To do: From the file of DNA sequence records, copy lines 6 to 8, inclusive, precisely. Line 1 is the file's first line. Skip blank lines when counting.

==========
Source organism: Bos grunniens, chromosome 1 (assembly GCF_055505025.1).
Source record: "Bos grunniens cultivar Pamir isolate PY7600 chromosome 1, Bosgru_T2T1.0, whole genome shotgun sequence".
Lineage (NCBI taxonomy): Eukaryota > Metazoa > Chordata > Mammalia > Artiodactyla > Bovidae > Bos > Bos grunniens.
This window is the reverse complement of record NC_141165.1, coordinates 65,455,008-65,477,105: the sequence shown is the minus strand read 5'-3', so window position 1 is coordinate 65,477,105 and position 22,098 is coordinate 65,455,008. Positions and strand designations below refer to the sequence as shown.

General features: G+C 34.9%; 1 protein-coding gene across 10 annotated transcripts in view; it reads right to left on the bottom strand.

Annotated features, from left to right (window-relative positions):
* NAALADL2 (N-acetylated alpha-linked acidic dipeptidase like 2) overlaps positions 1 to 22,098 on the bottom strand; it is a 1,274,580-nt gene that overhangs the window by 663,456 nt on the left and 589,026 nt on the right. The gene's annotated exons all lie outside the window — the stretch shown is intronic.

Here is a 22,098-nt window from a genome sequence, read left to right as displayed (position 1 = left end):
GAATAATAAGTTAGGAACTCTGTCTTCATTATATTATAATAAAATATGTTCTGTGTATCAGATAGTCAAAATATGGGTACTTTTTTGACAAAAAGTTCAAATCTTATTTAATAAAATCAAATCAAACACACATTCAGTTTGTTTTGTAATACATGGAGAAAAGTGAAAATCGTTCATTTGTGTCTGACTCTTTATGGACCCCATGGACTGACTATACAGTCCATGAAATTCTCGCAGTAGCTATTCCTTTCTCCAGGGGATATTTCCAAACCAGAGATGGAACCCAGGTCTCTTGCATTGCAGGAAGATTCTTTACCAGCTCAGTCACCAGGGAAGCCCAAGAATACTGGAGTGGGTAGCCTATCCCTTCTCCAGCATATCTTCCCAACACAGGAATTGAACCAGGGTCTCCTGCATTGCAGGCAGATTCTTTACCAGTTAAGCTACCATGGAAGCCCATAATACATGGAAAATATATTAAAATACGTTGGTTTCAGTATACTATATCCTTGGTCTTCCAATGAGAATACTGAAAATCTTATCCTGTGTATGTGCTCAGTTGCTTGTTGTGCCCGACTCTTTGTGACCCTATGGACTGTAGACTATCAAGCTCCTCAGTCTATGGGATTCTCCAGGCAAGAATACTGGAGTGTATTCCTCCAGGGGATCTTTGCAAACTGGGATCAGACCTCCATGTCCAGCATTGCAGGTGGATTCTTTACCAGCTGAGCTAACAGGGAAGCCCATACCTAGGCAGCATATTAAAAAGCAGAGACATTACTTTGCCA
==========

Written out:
Annotated features, from left to right (window-relative positions):
* NAALADL2 (N-acetylated alpha-linked acidic dipeptidase like 2) overlaps positions 1 to 22,098 on the bottom strand; it is a 1,274,580-nt gene that overhangs the window by 663,456 nt on the left and 589,026 nt on the right. The gene's annotated exons all lie outside the window — the stretch shown is intronic.

Here is a 22,098-nt window from a genome sequence, read left to right as displayed (position 1 = left end):